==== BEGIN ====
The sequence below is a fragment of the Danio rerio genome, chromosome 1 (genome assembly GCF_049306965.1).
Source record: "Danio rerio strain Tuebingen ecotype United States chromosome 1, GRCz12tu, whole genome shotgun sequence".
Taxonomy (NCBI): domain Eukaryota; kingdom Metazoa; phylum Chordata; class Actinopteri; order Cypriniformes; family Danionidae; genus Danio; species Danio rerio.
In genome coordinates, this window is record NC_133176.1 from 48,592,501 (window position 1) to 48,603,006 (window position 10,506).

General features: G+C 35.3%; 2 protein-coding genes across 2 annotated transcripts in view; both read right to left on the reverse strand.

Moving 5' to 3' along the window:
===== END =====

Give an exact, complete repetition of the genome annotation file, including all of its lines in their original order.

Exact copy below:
The sequence below is a fragment of the Danio rerio genome, chromosome 1 (genome assembly GCF_049306965.1).
Source record: "Danio rerio strain Tuebingen ecotype United States chromosome 1, GRCz12tu, whole genome shotgun sequence".
Taxonomy (NCBI): domain Eukaryota; kingdom Metazoa; phylum Chordata; class Actinopteri; order Cypriniformes; family Danionidae; genus Danio; species Danio rerio.
In genome coordinates, this window is record NC_133176.1 from 48,592,501 (window position 1) to 48,603,006 (window position 10,506).

General features: G+C 35.3%; 2 protein-coding genes across 2 annotated transcripts in view; both read right to left on the reverse strand.

Moving 5' to 3' along the window: